By Peter Meyers and Shann Nix
Book review by Richard L. Weaver II, Ph.D.
This is an good book! The authors have even changed the traditional speech parts from introduction, body, and conclusion to "Ramp," "Road map" (forecasting what is to come), "Three PoDs" (points of discovery), Q&A, and Dessert. Instead of organization and outlining, the authors use the word architecture. I was pleased to see that these were the only major changes in vocabulary. The changes work fine, but, being a traditionalist, I’m not certain they add a great deal to learning how to communicate effectively.
The biggest disappointment I have with this book is the lack of an index. For example, I was looking for information on transitions, but could not find it. I thought it might be covered under the topic "architecture," but once having read about "architecture," early in the book, it was nearly impossible to get back to that section without an index to guide me.
What is especially outstanding is the large number of examples included throughout the book. The book, Public Speaking Rules: All You Need for a Great Speech, for example, offers a straightforward approach to the same topic, and like the book, The Elements of Style (which is a straightforward approach to the use of grammar and language) the book Public Speaking Rules provides the essential nuts and bolts of effective public speaking without the heavy use of examples. These two books (in this paragraph) get to the point directly and effectively. The question comes down to, how much information you need to get you to where you want to be — an effective speaker/communicator?
Incidentally, there are a large number of examples that can only come from an author’s personal experience. Meyers has a wonderful, broad, and useful background. The back flyleaf says he is "An acclaimed actor and theater director . . . currently teaches performance and leadership skills at Stanford University, Esalen Institute, and IMD-International Institute for Management Development in Lausanne, Switzerland." In addition to this, he is the founder of a consulting group.
The information here is easily accessible and well-presented. The authors write well. The blend of examples and advice is smooth. The specific suggestions are on target and useful.
I was intrigued by their "performance preparation pattern," and I think their inclusion of an audio exercise on their downloadable package that is designed to "put you into an ideal performance state" is an admirable addition to the book; however, I am always concerned when delivery is taught in a step-by-step manner (e.g., "1. Posture, 2. Breathe, 3. Face, 4. Movement, and 5. Gesture") I have always believed that the best policy with respect to delivery is twofold: 1) let it be natural — a natural and easy outgrowth of a person’s personality and mannerisms, and 2) let it be motivated by the ideas you are sharing.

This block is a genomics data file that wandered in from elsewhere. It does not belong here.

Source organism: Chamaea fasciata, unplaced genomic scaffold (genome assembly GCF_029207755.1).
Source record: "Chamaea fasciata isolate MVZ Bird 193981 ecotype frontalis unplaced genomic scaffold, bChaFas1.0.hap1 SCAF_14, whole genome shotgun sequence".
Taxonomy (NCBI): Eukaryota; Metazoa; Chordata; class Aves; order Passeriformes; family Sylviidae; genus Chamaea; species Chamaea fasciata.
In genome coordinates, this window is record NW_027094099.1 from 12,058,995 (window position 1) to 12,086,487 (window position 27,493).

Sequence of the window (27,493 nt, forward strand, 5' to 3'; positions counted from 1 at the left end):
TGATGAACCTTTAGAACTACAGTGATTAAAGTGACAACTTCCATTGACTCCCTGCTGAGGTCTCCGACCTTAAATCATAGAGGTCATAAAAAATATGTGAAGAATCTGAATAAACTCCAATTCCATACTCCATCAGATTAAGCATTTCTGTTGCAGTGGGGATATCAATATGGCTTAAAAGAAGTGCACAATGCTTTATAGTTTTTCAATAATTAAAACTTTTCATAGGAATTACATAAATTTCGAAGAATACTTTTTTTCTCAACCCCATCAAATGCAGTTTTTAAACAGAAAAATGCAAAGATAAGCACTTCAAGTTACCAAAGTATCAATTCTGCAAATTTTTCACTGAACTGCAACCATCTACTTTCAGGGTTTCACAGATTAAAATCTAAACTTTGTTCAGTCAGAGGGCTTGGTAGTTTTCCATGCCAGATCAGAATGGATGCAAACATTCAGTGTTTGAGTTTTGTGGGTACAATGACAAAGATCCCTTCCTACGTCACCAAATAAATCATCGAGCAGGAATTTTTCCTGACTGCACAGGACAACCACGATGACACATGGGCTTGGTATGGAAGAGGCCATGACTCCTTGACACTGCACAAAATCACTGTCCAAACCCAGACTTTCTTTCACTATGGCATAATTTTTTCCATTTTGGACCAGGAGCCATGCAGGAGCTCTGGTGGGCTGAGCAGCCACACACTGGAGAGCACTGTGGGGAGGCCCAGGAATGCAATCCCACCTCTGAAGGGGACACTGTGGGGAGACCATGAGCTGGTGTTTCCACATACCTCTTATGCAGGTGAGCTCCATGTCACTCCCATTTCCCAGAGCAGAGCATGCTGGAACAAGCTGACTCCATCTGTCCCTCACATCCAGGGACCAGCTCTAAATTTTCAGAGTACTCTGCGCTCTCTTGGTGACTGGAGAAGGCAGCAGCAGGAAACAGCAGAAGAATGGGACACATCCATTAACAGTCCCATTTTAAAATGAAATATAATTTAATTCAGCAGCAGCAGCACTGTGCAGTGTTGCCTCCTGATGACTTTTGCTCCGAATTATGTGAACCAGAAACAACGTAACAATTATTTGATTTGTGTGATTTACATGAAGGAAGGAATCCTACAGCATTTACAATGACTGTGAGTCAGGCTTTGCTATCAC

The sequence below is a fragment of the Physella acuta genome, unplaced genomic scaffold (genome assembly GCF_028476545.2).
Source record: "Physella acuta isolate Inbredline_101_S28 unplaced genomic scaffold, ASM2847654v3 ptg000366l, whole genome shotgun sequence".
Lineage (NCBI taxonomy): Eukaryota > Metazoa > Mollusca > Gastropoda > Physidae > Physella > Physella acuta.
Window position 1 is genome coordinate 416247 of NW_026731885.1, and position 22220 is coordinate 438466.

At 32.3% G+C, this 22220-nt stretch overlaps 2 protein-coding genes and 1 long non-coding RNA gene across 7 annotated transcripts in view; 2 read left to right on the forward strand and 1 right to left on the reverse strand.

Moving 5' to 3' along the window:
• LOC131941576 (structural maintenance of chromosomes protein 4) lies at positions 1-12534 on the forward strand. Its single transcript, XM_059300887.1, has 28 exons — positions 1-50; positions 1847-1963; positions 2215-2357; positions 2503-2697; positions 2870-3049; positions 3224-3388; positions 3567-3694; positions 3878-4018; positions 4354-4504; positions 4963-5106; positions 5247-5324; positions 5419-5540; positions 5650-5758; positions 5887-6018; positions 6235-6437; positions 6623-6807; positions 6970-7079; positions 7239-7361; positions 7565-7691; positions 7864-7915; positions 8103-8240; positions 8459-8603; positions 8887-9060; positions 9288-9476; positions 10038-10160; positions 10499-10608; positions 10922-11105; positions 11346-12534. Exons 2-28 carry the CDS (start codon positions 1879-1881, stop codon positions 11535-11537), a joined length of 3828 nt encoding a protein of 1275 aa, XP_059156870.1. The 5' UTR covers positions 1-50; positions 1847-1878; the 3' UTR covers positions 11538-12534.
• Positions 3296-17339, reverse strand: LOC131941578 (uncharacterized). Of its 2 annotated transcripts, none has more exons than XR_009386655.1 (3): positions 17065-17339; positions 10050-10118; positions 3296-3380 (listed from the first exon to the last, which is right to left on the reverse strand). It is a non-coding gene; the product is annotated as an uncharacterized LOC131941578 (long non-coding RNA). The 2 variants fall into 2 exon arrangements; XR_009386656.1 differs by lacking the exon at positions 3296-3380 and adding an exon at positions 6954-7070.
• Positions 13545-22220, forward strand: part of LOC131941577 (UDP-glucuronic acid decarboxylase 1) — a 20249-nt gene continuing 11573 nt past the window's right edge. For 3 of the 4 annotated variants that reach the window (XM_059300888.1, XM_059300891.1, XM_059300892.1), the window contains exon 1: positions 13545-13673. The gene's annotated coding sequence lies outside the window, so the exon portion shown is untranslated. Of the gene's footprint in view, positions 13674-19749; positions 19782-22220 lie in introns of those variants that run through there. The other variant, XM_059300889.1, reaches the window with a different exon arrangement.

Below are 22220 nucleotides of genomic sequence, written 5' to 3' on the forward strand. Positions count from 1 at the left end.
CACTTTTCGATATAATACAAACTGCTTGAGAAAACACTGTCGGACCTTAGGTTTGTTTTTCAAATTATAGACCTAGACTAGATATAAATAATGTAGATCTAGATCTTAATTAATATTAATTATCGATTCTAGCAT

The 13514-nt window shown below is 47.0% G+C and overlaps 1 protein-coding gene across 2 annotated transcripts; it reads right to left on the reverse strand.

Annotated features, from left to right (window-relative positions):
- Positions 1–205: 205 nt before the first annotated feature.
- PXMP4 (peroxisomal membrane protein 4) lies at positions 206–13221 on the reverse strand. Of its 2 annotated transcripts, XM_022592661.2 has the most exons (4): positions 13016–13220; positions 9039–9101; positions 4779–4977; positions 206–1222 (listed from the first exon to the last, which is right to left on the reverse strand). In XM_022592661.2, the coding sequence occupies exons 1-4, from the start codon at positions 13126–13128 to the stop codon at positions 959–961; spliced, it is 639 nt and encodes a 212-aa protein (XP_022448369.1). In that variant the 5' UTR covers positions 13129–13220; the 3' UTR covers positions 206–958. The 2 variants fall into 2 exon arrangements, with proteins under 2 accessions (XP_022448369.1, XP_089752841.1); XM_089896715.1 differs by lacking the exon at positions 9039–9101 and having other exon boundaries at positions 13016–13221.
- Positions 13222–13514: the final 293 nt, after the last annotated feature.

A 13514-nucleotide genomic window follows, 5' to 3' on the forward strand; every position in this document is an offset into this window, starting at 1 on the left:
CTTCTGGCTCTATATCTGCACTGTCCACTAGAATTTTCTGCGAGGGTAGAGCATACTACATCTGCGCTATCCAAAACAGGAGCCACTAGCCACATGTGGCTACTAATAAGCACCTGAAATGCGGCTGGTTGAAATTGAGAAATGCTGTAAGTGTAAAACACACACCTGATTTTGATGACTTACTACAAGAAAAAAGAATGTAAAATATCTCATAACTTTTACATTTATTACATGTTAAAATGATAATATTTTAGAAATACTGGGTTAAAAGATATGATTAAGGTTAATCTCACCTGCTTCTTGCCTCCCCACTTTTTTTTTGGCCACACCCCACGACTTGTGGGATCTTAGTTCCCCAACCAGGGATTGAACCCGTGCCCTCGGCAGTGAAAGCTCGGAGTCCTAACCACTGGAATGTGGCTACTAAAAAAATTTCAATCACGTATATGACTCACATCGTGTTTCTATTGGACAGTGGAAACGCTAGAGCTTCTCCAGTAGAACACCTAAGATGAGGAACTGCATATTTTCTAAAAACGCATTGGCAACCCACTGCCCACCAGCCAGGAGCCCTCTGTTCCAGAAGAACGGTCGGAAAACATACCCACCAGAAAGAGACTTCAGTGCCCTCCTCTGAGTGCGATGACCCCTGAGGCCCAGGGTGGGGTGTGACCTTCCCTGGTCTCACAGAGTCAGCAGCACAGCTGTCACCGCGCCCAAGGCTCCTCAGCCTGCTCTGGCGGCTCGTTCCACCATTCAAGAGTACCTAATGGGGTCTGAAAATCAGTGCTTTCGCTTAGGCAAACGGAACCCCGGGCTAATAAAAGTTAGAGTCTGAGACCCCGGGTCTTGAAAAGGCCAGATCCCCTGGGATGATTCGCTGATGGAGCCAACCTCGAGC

Overall, the "Notes" section of the book was virtually useless. There were a large number of secondary sources, but there was no primary research cited of any kind. I wondered, for example, where the idea, "Eighteen minutes is the magic number," came from. That is, "Don’t talk for longer than that!" was the admonition, and the next sentence read, "Research shows that adult learners can stay tuned in to a lecture for no more than eighteen minutes before there’s a significant drop-off in attention" (p. 215). The research may very well make this point, however, that research is never footnoted, cited, or referenced in any way. (I had never heard of it before!)
The "Bibliography" used in this book does not include books used in the development of the book. Many have no use in this regard. No, the books cited in the "Bibliography" are those the authors’ have "found constructive, inspiring, and influential, from a variety of disciplines" (p. 273). I have seldom heard of a bibliography provided solely for these reasons. Usually, it is tied to the development of the ideas in the book itself.
You might be interested to know that the book is divided into three major parts: Content, Delivery, and State. And where would you suppose that writers on the art of effective communication might get most of their ideas on "State"? I could not make a guess, but I read this in the "Notes" section, "We have drawn heavily on the work of Anthony Robbins, the world’s great expert on state and how to control it" (p. 270). I’m sorry, but this comment (for me) diminishes the shine of the authors.
If you want insight into the work of motivational guru Tony Robbins, please read Barbara Ehrenreich’s wonderful and insightful book, Bright-Sided. In Kerry Howley’s review of her book
Ehrenreich, talking specifically of Tony Robbins and others of his ilk (from Kerry Howley’s review, "Life Coaches are the Root of All Evil,") writes, "In turning the United States into a 24-hour pep rally, charges Ehrenreich, these professional cheerleaders have all but drowned out downers like ‘realism’ and ‘rationality.’ Their followers are trained to dismiss bad news rather than assimilate or reflect upon its importance. Motivators counsel an upbeat ignorance." These authors must plead guilty to Ehrenreich’s charge.
Again, this is a good book. Any book designed to offer suggestions to help people become more effective communicators should be given some respect. Having written ten editions of a beginning college textbook, Communicating Effectively (McGraw-Hill, 2012), and currently working on an eleventh, I appreciate the challenge (of helping people become more effective communicators). With the exception of their dependence on Tony Robbins and the promulgation of his techniques, I think the ideas of the authors of this book are substantive and worth consideration. I give it three stars out of five. The insights offered are not revolutionary or particularly new, but they should be helpful.